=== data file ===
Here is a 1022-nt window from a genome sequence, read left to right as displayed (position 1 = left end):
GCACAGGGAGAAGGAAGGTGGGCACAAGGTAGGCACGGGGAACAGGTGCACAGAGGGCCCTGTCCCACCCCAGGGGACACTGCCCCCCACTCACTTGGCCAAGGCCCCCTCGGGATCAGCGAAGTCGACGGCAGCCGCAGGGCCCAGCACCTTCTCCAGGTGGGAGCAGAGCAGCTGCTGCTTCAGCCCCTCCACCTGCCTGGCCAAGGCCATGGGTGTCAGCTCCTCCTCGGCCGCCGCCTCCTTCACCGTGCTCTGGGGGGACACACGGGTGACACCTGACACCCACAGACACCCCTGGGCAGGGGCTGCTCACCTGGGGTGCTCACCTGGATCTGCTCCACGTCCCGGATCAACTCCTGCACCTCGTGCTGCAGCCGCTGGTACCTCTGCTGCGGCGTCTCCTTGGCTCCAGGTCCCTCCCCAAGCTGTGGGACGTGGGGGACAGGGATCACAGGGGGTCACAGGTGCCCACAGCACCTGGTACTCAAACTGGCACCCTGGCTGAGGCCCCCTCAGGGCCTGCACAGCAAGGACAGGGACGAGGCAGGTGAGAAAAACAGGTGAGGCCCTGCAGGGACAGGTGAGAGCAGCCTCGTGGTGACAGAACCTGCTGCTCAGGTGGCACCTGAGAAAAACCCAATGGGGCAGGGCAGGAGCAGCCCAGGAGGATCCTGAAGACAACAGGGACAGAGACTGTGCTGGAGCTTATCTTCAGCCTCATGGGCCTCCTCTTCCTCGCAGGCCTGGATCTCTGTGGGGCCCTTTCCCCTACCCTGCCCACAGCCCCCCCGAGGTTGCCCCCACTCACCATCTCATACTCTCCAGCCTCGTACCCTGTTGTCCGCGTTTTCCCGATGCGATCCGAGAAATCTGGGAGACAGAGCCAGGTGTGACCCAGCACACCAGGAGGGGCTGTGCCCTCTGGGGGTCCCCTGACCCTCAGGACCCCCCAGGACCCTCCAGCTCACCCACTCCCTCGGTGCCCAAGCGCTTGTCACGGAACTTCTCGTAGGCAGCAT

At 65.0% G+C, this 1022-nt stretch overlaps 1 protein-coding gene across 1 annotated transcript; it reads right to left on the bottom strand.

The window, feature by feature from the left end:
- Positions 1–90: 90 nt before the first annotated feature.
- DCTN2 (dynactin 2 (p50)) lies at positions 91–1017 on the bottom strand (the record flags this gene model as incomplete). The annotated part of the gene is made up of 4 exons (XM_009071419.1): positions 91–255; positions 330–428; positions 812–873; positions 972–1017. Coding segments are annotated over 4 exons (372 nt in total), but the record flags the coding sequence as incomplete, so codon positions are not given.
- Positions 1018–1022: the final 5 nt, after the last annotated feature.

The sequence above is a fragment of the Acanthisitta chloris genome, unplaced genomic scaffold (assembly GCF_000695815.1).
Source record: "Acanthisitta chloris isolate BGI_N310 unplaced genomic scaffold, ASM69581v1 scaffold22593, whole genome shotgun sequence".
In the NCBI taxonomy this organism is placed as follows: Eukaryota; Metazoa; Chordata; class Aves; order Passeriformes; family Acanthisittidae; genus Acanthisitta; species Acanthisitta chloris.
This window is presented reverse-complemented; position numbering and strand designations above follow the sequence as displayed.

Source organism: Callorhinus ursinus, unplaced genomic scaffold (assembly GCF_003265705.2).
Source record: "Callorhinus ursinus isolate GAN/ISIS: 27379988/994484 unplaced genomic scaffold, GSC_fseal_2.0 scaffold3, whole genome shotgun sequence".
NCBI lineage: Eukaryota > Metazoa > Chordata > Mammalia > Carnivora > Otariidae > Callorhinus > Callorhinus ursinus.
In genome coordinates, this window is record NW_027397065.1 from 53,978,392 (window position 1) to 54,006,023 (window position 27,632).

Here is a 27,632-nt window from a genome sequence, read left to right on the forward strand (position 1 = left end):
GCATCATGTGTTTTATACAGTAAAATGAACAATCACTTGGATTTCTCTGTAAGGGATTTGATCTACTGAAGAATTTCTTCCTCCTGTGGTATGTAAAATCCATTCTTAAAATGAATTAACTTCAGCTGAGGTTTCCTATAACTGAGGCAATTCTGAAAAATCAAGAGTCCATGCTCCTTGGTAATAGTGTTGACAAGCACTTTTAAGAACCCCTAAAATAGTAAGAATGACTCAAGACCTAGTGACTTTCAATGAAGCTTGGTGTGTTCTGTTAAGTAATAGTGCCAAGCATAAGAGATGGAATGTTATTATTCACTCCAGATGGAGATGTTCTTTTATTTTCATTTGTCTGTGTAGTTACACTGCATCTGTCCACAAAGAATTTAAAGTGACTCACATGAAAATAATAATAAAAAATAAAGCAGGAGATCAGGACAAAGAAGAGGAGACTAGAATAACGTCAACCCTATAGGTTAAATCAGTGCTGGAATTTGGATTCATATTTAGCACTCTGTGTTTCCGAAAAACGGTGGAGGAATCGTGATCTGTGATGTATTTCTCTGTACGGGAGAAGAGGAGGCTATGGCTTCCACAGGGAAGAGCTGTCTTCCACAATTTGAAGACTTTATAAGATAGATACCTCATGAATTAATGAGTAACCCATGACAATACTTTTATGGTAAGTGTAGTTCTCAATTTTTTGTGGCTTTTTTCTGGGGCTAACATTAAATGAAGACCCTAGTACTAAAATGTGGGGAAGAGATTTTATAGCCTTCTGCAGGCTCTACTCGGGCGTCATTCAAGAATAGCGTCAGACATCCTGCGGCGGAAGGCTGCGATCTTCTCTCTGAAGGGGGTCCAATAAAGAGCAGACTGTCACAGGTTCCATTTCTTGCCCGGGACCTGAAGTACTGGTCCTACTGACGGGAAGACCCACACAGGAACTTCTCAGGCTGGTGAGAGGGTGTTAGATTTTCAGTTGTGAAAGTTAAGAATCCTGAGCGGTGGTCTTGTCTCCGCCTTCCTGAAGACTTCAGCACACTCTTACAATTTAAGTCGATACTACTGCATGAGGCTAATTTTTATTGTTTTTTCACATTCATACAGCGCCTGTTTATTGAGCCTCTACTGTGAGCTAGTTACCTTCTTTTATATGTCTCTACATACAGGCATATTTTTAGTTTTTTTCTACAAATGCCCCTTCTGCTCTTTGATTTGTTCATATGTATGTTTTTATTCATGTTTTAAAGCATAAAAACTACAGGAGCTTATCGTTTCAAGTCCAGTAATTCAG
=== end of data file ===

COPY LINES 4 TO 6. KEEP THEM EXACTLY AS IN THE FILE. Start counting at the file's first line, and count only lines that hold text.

The window, feature by feature from the left end:
- Positions 1–90: 90 nt before the first annotated feature.
- DCTN2 (dynactin 2 (p50)) lies at positions 91–1017 on the bottom strand (the record flags this gene model as incomplete). The annotated part of the gene is made up of 4 exons (XM_009071419.1): positions 91–255; positions 330–428; positions 812–873; positions 972–1017. Coding segments are annotated over 4 exons (372 nt in total), but the record flags the coding sequence as incomplete, so codon positions are not given.